… Some longs in the market have moved to the sidelines due to uncertainty about demand, record short-term supply of pork and poultry, and the cattle futures premium to the cash market, The Hightower Report said… “Some traders feel that if China does in fact increase purchases of U.S. agricultural goods as the U.S. reported, beef products could be an easy target,” but buying yesterday was muted, Stewart-Peterson said… [Mon]: Choice rose 47 cents… Select increased 77 cents… In negotiated cash sales in Iowa-Minnesota, USDA reported 70 head sold dressed at $182. No live sales were reported. In Nebraska, there were no cash sales reported. Early in the week, and early in the final month of the year, packers are assessing what it is they are going to need for the end of the week and year,” Virginia McGathey said. “That movement isn’t expected until the end of this week and that’s where we’ll get a little more direction”…
Farm Commodity Newsletter/Iowa Farmer Today
Tue 12/4/2018 9:09 AM
Cattle - February live cattle futures stayed in their trading range yesterday “as a stronger cash market once again fails to lead futures higher,” said Ben DiCostanzo of Walsh Trading. “The market continues its consolidation as traders seem satisfied selling rallies and buying dips.”
Some longs in the market have moved to the sidelines due to uncertainty about demand, record short-term supply of pork and poultry, and the cattle futures premium to the cash market, The Hightower Report said. Analysts there said April live cattle buying support is at $121.05, with resistance at $122.50 and $123.85.
Traders ‘second-guessing’ talks
“Some traders feel that if China does in fact increase purchases of U.S. agricultural goods as the U.S. reported, beef products could be an easy target,” but buying yesterday was muted, Stewart-Peterson said. Analysts there noted feeder cattle futures made new lows for this move. “Prices may be a bit oversold, but momentum is pointing lower.”
Hog futures have a bearish technical tilt, and “traders are second-guessing the progress in talks between the U.S. and China and await any news about China lowering their hefty tariffs on U.S. pork,” The Hightower Report said.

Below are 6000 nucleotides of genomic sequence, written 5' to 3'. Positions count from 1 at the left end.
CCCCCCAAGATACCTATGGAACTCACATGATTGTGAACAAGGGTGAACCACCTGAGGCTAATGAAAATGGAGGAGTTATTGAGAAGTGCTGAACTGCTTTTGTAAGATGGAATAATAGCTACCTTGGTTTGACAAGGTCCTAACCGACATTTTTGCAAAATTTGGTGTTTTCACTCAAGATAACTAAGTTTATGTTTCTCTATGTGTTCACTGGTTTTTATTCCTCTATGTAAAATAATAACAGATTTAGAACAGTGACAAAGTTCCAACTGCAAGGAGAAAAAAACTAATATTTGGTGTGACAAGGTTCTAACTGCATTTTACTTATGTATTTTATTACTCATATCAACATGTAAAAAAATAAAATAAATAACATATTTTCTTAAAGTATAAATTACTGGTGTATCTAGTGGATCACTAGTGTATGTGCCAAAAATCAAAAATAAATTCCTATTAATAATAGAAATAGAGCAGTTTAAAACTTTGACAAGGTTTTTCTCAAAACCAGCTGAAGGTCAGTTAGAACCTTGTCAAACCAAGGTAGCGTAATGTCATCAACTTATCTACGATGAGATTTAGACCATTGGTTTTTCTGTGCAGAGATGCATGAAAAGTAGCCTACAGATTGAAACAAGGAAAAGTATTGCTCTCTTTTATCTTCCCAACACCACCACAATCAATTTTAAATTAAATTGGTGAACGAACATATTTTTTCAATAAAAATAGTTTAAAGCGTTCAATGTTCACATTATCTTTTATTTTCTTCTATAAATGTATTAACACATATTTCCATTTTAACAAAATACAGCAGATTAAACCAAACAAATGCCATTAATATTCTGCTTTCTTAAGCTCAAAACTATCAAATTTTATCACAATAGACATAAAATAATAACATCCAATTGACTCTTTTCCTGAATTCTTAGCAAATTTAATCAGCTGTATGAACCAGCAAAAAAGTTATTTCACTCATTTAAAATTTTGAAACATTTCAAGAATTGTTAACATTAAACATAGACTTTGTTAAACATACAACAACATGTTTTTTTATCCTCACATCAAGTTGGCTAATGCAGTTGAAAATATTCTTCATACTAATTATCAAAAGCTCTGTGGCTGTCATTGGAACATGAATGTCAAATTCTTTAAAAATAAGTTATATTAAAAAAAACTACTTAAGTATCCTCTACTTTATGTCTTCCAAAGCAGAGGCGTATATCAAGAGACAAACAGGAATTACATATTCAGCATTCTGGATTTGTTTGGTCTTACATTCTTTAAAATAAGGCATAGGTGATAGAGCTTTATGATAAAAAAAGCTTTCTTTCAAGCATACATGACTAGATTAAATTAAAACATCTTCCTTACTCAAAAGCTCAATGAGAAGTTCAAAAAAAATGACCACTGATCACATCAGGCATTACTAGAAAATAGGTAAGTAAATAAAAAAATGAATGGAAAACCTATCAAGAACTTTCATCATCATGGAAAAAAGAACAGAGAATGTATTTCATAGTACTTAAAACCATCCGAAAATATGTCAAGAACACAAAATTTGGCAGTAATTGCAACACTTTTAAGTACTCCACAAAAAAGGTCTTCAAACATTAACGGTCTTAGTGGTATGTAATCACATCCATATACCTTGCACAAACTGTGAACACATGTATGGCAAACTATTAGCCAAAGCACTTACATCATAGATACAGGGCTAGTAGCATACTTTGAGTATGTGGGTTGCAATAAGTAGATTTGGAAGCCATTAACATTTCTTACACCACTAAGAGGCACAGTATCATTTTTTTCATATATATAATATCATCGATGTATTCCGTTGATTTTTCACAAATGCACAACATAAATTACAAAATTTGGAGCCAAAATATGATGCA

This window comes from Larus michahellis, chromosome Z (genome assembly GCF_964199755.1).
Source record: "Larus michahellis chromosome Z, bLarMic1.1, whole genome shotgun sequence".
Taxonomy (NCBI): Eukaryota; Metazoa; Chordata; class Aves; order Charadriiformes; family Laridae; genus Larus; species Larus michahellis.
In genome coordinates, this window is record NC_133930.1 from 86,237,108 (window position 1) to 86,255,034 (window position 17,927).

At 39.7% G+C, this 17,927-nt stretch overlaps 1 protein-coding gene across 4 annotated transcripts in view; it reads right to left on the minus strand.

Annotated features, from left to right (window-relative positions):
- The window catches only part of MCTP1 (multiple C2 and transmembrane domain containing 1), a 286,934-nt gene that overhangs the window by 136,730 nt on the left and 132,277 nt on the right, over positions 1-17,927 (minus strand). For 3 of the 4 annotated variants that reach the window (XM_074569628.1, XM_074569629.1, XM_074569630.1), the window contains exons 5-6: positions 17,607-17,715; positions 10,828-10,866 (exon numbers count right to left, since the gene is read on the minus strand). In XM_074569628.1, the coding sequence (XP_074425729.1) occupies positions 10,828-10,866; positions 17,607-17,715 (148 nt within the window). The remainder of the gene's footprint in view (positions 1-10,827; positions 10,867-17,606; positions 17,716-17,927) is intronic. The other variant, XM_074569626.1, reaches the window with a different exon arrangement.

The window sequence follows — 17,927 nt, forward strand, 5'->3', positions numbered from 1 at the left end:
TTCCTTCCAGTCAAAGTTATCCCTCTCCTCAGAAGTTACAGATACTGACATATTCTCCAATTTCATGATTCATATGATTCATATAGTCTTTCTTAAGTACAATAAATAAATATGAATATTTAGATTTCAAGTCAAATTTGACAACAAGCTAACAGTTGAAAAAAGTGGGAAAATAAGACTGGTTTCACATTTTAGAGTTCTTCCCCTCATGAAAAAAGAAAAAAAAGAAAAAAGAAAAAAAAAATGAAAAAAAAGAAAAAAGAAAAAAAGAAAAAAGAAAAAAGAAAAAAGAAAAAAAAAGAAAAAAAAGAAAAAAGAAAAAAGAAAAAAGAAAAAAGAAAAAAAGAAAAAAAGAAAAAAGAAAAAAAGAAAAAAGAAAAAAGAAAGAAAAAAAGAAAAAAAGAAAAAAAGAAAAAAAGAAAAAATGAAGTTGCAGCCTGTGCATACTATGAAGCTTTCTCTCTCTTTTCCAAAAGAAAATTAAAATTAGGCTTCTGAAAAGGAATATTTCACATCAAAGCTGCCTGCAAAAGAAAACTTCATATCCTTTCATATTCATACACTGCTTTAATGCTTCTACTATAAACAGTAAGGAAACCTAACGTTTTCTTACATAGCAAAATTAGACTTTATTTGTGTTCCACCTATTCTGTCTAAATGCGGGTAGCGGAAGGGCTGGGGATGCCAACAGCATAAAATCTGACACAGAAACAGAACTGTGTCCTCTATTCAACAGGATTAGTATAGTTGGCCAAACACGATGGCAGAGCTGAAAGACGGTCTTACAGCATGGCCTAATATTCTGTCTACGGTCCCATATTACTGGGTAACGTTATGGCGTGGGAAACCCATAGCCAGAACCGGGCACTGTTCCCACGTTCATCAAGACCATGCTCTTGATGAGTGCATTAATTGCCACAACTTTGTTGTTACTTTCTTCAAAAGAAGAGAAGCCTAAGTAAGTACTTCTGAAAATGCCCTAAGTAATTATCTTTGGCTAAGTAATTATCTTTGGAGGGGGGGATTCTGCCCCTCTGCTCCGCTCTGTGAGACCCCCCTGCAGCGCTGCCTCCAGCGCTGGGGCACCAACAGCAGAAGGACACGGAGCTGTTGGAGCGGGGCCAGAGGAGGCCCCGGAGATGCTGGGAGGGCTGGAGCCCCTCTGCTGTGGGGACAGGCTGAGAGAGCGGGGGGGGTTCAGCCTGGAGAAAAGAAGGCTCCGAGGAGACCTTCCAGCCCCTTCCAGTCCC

Mon 12/3/2018 4:52 PM:
Boxed beef cutout values this afternoon were firm to higher on moderate to fairly good demand and heavy offerings, USDA said.
• Choice rose 47 cents to $213.08/cwt.
• Select increased 77 cents to $199.18.
In negotiated cash sales in Iowa-Minnesota, USDA reported 70 head sold dressed at $182. No live sales were reported. In Nebraska, there were no cash sales reported.
Early in the week, and early in the final month of the year, packers are assessing what it is they are going to need for the end of the week and year,” Virginia McGathey said. “That movement isn’t expected until the end of this week and that’s where we’ll get a little more direction.”
Hopes for better exports gave the cattle market gains early in the session today, The Hightower Report said, but February cattle still closed lower on the day. “While the norther Plains were hit with cold and snowy weather over the weekend, the central and southern Plains are dry so the impact of the storm may have been a little less supportive than expected,” they said.
Cattle, hogs finish mostly down
Poor weather conditions and higher cash prices have helped December cattle futures, Ami L. Heesch of CHS Hedging said. However, “cattle prices were mostly lower as the investment community shifts away from the livestock sector,” she said.